Compromise is built into the heart of our American form of government. Going all the way back to the Declaration of Independence, we’ve had disagreements over what makes us a people. In fact, Thomas Jefferson originally castigated the king over the issue of the slave trade, but was forced to take out the language out of fear of the union dissolving. Yet despite such incidents of hard negotiating, America has emerged stronger.
The system of checks and balances necessitates a bargaining between the federal branches. Due to the partial independence of the legislative, executive, and judicial, it would be incredibly difficult for one group to control all three at the same time. Elections also play a factor; congressmen and senators’ terms rarely overlap as the lengths of terms themselves are different. Even if a populist movement gained traction for a number of years, you’d still have to wait for the Supreme Court justices to literally die out before having complete control over all facets of government.
Of course, the largest aspect of compromise that is embedded into our great society is the constitution itself. The founding fathers wisely enacted a document that not only stood the test of time from a literary and poetic level, but from the basis of rule of law as well. They also helped forge the “Great Compromise” over the competing Virginia and New Jersey plans, and amazingly balanced the issue of states’ rights and national governance.
The biggest test of America’s ability to compromise was one of colossal proportions: slavery. It would be fair to say that politics would be defined by this issue for generations. Even here, the federalists’ brilliance was absolute. North and South wrung their hands together and bit a nasty bullet on the issue of polling slaves as part of the population, also known as the three-fifths compromise. Abolitionists hated the deal because it counted slaves as in the general populace, while keeping them enslaved. Yet southerners hated it because they didn’t get the representation they wanted. However, it will be argued that if everyone’s angry, maybe you’re doing something right legally.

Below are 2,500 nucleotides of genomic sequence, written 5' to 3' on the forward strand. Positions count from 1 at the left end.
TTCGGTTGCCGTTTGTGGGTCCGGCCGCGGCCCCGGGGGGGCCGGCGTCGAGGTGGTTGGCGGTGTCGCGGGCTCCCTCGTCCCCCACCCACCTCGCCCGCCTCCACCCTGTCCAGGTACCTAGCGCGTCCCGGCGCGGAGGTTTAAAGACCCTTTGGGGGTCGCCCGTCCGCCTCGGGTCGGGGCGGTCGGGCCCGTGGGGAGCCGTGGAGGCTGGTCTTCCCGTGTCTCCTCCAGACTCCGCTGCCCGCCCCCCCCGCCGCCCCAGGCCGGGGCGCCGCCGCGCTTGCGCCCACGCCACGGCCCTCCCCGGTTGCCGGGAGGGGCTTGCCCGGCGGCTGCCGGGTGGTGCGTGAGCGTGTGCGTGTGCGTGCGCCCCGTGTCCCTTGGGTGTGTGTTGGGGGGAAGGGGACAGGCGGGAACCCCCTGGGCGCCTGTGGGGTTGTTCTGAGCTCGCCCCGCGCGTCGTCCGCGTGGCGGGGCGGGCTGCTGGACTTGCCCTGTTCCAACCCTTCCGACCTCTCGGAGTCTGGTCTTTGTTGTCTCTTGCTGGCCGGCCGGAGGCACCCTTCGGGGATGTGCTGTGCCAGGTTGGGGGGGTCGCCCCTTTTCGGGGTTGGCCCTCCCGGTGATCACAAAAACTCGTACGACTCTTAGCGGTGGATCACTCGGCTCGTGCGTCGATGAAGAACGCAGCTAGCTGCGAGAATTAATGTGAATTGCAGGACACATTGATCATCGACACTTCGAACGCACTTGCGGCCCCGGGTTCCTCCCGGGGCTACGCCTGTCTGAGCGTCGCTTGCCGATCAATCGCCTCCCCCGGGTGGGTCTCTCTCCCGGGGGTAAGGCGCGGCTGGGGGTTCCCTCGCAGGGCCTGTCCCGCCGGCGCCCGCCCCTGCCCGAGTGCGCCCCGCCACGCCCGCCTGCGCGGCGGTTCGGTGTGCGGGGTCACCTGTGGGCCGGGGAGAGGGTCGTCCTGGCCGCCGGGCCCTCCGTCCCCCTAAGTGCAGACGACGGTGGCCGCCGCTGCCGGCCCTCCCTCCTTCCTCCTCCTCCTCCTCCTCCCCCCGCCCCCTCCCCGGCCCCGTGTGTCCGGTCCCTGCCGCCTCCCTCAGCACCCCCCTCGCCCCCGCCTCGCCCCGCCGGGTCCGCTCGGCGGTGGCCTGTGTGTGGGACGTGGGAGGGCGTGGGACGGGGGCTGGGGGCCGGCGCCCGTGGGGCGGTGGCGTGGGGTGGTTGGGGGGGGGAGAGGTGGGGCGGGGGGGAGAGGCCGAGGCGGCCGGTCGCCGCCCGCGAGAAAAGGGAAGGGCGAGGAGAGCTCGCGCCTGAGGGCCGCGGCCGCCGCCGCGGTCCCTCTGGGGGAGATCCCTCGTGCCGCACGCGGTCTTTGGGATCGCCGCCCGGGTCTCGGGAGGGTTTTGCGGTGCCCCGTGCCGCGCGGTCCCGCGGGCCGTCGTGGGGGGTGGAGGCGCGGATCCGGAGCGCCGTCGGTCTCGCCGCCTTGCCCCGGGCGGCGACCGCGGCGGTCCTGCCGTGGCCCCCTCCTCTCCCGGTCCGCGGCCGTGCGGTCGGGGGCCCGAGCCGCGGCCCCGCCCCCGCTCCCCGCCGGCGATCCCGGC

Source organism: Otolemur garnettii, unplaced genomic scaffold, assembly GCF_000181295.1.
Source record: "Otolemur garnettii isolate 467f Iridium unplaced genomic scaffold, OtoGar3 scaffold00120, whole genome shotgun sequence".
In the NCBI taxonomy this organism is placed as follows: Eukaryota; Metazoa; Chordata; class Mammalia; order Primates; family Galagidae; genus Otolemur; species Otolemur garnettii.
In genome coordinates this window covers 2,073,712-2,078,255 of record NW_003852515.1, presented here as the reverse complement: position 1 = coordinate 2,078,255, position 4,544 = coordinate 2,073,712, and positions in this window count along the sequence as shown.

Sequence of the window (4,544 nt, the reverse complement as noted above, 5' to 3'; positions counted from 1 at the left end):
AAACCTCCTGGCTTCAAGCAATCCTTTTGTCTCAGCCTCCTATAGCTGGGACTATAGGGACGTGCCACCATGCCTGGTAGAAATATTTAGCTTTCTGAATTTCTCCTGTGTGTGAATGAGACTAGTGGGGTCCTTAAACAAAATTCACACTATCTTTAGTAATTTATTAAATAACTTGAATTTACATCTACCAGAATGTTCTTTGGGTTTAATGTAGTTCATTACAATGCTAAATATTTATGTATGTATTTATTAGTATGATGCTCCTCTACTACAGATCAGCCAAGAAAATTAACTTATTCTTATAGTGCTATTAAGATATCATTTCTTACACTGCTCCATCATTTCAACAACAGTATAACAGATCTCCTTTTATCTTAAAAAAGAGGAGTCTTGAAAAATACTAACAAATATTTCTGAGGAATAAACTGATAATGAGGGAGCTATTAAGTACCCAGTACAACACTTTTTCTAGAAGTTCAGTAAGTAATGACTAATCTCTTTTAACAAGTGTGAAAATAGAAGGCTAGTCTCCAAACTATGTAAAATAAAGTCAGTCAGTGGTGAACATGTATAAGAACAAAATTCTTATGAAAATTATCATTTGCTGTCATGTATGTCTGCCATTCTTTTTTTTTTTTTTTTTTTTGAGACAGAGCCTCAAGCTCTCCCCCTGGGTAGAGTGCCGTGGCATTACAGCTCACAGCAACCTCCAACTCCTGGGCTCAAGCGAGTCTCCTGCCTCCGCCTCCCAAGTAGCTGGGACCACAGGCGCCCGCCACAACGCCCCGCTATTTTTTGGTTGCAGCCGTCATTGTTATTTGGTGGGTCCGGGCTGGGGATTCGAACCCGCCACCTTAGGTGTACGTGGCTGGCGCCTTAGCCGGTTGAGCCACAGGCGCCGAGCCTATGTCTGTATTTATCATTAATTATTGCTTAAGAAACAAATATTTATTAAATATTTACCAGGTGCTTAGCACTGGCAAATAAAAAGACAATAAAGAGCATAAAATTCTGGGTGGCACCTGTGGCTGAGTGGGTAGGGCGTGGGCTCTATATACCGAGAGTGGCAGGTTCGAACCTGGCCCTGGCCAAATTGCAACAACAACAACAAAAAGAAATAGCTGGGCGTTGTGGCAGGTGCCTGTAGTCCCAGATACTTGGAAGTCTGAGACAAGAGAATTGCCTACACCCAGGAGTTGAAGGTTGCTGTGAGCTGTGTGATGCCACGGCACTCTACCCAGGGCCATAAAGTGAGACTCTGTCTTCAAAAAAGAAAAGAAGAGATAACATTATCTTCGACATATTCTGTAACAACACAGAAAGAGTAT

Looking for modern day examples of national compromise is an easy task. Just look at abortion, an explosive topic. Both sides, pro-life and pro-choice, are adamant in their beliefs and can be vitriolic in their dealings with each other. You might think that an issue involving aborting a fetus would be pretty black or white, but that isn’t the case practically. While the Supreme Court ruled abortion constitutional in the 70’s, it did not rule that limitations couldn’t be put in place. Case in point, conservative states have enforced very stringent regulations on the practice, like teenagers having to inform their parents before an abortion can be performed, and that the operation itself can only be done at a certain gestation period. The Hyde Amendment, as adopted by congress, also bans direct federal funding of abortion.
It could be asked if all this compromising makes our country resistant to change. This is true, but only to a degree. Madison in Federalist Ten successfully argued that mob rule, or a direct democracy, would result in chaos and perhaps even an untimely death. He saw the value of a republic, but one that had the consent of the people: thus a democratic republic. While it may take time for legislation to get approved in both chambers of congress, not get vetoed by the president, and be ultimately upheld by the courts, it is in the end worth it over French Revolution-like anarchy. You don’t want an unpopular minority, a label that changes over time, to be swallowed up by the passions of a majority.